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Getting "the call"

Updated: Oct 20, 2019

By Aubree Henderson, Foster Parent


Photo by Juan Di Nella on Unsplash

One year ago, I got the phone call.

Every foster parent knows what I mean before reading any further - in the world of child welfare, your relationship with your kids usually begins with a phone call from an agency staff member, who tells you that there’s a child or children who need a home - can you take them?

This is where a seasoned foster parent asks a lot of good questions (Do they have any specialized medical needs? Any fear of dogs or cats? Is reunification close on the horizon or is the future of their case pretty unknown?). Then they might take time to think about it, might say, yes, right away. . .might say, no, we aren’t the right home right now.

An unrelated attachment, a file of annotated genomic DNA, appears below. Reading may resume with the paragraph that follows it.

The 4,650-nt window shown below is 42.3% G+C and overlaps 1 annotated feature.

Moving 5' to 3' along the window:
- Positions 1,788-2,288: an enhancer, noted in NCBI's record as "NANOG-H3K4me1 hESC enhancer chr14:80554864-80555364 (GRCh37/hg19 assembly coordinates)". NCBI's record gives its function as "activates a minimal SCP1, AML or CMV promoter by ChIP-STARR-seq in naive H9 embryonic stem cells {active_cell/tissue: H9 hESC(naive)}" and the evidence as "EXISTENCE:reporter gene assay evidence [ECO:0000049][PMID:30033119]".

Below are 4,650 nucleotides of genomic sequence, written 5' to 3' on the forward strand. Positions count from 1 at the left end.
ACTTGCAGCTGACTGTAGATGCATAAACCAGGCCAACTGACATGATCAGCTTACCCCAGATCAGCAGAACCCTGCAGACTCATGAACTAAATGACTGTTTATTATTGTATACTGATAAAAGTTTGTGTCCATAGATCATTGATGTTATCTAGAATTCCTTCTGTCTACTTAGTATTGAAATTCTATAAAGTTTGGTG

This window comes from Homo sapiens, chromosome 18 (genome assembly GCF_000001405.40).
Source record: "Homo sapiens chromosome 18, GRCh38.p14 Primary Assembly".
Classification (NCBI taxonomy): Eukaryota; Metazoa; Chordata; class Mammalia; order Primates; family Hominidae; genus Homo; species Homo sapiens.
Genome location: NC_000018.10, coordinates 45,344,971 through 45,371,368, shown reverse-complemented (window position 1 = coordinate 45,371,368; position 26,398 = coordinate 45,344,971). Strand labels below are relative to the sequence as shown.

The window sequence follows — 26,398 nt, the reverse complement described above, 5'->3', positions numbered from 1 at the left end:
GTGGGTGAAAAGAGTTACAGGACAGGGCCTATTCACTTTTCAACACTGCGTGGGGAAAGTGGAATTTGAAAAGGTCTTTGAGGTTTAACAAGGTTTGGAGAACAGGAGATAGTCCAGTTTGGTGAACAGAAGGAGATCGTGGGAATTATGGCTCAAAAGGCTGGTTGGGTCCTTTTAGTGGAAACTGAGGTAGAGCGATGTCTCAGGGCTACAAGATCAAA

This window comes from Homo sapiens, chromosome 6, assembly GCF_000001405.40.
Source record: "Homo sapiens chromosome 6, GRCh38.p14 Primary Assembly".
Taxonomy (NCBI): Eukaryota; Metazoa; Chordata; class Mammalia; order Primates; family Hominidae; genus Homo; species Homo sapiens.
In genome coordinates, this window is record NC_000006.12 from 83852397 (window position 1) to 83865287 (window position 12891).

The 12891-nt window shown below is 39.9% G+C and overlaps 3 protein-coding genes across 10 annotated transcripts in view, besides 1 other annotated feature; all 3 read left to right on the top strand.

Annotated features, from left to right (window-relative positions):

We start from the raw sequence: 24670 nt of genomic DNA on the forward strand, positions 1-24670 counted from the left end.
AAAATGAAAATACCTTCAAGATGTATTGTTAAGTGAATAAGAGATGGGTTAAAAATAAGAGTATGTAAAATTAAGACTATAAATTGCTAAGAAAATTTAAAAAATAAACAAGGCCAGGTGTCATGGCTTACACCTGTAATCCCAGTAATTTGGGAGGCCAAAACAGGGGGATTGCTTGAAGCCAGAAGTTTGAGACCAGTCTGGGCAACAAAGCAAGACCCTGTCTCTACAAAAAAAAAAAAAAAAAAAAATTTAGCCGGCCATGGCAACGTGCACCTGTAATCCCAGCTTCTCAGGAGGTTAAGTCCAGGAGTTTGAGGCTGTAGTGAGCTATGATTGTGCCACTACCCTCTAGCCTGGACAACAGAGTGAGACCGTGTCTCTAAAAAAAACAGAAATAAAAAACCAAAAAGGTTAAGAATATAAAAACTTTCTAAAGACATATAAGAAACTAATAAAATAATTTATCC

This mama, though, had just been licensed 3 days before. So when I got the call at the end of a long work day about a 3 & 4 year-old sibling pair, I didn’t ask great questions. I said I needed to speak to my wife and that I'd call the worker back as soon as I could. Then I got on a train uptown to meet my wife and cried the whole way. Public crying, particularly on the subway, really is a sacred NYC experience. Laura and I were sure when we set our age range at 5 & up (with no upper limit) that we’d be matched with older kids & teenagers/young adults, so when they called us about two little ones, it shifted my whole paradigm. This isn’t what I'd expected. My brain was sure I wasn’t ready, but somehow I wasn’t crying because I was upset - I was crying because I couldn’t process how much I wanted to say yes to these kids, to keep a brother and sister together. I knew I needed to talk to Laura first (definitely NOT a decision I could make solo) and I literally couldn’t get to her fast enough. . Fast forward a year and the kids have finished pre-k and kindergarten, with support from some truly incredible teachers, social workers, friends, and family. This first year was HARD. There were moments at the beginning that I felt I was in WAY over my head - those are less frequent now, but they still happen. Oh how we’ve all grown in the space of a year. They are my biggest and brightest adventure yet.

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